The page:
It is becoming increasingly important to live and work together with people from different cultures in a harmonious manner. This is not new for those of us who live in the European Union, as it is becoming easier than ever to cross borders. While differences in culture may sometimes seem harmless, misunderstandings and conflicts that arise due to these differences are still frequent.
In this work, and in the accompanying European project, we focused on the design of a digital intercultural training tool. In this tool, people can experience what it is like to be a part of a misunderstanding with someone from a different culture. Instead of interacting with real humans, users are able to interact with so-called intelligent characters. These characters are able to make decisions autonomously and can act as if they come from another culture (not an existing culture, but rather a simulated culture).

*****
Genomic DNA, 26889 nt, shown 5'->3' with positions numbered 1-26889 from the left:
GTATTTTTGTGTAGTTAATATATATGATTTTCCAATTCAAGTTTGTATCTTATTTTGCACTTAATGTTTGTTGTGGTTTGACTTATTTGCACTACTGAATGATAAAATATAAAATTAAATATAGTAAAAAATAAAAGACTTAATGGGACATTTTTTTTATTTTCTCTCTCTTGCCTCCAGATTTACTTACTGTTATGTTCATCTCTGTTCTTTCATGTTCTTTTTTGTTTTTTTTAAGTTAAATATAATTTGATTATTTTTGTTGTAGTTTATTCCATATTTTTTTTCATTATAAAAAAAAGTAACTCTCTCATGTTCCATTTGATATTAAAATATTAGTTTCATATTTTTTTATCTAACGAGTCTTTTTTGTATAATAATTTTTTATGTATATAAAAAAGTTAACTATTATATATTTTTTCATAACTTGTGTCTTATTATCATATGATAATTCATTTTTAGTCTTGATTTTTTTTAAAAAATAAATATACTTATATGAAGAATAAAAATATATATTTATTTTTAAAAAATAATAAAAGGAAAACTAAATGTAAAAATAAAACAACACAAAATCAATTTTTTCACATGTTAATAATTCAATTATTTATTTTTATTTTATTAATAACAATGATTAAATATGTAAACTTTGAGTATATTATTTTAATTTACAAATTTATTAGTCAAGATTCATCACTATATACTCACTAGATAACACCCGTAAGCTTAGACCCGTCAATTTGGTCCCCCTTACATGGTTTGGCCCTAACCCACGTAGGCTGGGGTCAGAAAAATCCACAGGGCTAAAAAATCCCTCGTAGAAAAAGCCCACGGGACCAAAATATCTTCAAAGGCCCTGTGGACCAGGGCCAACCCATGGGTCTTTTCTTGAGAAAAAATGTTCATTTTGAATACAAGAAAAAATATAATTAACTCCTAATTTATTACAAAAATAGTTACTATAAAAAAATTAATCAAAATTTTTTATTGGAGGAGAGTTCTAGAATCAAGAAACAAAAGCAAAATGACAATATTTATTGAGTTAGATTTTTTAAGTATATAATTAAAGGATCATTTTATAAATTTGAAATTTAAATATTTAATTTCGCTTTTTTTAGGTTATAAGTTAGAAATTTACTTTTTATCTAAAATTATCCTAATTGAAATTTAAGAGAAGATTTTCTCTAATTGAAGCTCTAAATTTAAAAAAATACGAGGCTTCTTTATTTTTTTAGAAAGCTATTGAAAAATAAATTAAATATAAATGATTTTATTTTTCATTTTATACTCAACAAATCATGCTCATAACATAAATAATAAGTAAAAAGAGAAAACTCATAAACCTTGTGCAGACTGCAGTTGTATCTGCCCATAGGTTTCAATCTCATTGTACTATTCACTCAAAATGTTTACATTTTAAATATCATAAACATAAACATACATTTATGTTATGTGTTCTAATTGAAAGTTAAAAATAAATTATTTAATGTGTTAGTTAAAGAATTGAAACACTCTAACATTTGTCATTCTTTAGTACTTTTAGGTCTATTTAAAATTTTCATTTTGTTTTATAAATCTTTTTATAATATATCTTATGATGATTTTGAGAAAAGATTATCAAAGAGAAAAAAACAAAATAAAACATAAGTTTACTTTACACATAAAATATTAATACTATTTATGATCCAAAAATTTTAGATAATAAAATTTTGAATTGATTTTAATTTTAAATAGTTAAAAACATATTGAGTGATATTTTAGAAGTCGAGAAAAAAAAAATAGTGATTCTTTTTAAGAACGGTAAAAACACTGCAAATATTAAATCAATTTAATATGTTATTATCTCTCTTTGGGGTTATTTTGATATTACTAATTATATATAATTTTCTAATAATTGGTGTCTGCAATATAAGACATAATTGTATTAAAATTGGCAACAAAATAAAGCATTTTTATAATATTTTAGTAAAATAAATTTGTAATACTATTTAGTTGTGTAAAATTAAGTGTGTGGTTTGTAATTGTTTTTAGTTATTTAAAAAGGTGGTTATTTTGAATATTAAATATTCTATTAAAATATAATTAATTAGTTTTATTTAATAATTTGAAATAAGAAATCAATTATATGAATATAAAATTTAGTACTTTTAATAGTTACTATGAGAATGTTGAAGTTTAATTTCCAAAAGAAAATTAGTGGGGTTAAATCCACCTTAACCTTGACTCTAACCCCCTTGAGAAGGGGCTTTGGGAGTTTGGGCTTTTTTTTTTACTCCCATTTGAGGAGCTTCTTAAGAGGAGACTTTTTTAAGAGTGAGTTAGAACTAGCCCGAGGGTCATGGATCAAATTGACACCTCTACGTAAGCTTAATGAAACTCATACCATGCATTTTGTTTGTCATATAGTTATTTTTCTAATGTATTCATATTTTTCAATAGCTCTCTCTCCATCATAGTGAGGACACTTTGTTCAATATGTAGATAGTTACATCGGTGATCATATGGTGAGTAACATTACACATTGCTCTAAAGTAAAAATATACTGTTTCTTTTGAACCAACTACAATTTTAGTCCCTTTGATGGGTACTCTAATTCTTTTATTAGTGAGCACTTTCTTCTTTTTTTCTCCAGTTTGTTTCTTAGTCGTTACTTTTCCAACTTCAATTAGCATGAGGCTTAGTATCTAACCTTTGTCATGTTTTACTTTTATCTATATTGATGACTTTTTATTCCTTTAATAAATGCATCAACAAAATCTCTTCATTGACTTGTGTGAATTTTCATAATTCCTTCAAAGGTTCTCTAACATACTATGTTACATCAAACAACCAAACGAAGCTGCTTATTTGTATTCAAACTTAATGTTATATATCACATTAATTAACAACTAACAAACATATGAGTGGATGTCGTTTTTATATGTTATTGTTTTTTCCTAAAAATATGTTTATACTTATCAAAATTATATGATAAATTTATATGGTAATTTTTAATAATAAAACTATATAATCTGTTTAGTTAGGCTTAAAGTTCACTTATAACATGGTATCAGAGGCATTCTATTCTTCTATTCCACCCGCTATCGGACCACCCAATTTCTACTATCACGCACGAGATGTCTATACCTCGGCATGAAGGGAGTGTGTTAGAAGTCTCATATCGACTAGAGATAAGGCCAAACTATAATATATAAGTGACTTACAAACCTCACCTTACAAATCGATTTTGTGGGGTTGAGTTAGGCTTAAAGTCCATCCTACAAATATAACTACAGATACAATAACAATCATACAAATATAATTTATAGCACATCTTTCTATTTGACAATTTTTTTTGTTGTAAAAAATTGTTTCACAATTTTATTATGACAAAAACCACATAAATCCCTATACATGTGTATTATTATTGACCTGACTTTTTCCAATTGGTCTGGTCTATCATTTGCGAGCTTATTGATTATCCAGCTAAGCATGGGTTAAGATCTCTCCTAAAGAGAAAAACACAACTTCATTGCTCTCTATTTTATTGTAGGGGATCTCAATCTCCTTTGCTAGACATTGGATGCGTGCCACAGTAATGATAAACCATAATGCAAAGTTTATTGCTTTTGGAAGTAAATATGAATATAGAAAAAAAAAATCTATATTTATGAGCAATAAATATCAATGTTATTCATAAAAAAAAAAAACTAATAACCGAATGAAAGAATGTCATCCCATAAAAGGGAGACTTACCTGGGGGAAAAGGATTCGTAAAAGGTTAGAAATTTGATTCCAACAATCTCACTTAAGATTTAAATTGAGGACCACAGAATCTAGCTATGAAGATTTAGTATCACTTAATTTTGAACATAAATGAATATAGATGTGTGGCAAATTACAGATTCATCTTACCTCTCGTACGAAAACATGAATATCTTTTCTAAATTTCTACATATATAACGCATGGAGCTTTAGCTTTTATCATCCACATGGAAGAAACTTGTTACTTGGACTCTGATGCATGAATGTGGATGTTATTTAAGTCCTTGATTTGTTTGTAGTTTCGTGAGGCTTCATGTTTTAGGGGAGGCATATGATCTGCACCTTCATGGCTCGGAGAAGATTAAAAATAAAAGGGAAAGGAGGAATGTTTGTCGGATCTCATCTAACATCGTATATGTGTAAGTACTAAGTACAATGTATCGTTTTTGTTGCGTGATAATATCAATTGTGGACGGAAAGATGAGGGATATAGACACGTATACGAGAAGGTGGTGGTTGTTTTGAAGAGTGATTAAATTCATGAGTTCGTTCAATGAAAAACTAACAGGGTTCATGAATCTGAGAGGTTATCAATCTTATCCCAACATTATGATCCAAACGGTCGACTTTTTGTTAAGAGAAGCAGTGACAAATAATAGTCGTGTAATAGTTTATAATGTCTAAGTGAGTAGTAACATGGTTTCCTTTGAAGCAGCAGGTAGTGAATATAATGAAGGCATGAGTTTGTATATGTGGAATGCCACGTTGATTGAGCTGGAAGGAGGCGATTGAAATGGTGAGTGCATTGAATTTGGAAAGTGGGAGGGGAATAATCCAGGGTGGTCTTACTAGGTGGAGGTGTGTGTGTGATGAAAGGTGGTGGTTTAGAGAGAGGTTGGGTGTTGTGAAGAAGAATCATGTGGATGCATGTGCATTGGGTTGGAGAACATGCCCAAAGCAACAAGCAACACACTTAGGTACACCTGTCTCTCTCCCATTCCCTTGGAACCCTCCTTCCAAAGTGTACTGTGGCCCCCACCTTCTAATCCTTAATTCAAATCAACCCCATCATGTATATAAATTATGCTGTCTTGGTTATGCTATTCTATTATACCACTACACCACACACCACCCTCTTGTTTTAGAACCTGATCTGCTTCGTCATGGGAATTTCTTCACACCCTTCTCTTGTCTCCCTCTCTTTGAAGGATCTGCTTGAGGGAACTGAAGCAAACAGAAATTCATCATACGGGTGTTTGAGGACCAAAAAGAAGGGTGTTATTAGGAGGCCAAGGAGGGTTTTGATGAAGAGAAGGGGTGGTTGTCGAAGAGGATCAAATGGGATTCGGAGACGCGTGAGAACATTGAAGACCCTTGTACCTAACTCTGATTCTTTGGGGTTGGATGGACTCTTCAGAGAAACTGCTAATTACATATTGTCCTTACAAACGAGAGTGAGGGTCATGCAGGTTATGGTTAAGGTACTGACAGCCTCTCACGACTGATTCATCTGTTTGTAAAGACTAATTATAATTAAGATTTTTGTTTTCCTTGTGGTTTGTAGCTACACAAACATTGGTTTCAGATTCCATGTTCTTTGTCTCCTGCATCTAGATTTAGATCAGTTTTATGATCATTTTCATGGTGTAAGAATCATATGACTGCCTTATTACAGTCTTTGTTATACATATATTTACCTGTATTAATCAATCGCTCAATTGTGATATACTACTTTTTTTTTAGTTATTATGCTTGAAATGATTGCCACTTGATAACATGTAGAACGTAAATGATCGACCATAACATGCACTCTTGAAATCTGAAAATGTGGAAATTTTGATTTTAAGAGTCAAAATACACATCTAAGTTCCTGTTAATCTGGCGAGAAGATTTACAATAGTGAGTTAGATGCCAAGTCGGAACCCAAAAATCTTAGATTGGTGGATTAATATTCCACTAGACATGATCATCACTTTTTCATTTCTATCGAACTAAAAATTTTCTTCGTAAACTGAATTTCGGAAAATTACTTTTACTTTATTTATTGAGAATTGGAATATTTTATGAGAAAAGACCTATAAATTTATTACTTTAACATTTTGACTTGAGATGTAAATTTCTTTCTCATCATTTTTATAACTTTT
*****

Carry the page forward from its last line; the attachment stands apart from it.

In this thesis we discuss a few topics: what do the characters need to be aware of, how can we ensure that these characters are able to act as if they come from a certain culture, and how do we make scenarios in which people learn about differences in culture. Our results show that it is possible to make characters that behave as if they are from a different culture, and that, by interacting with these characters, people experience how misunderstandings and conflicts may occur due to differences in culture and gain a greater understanding of these differences.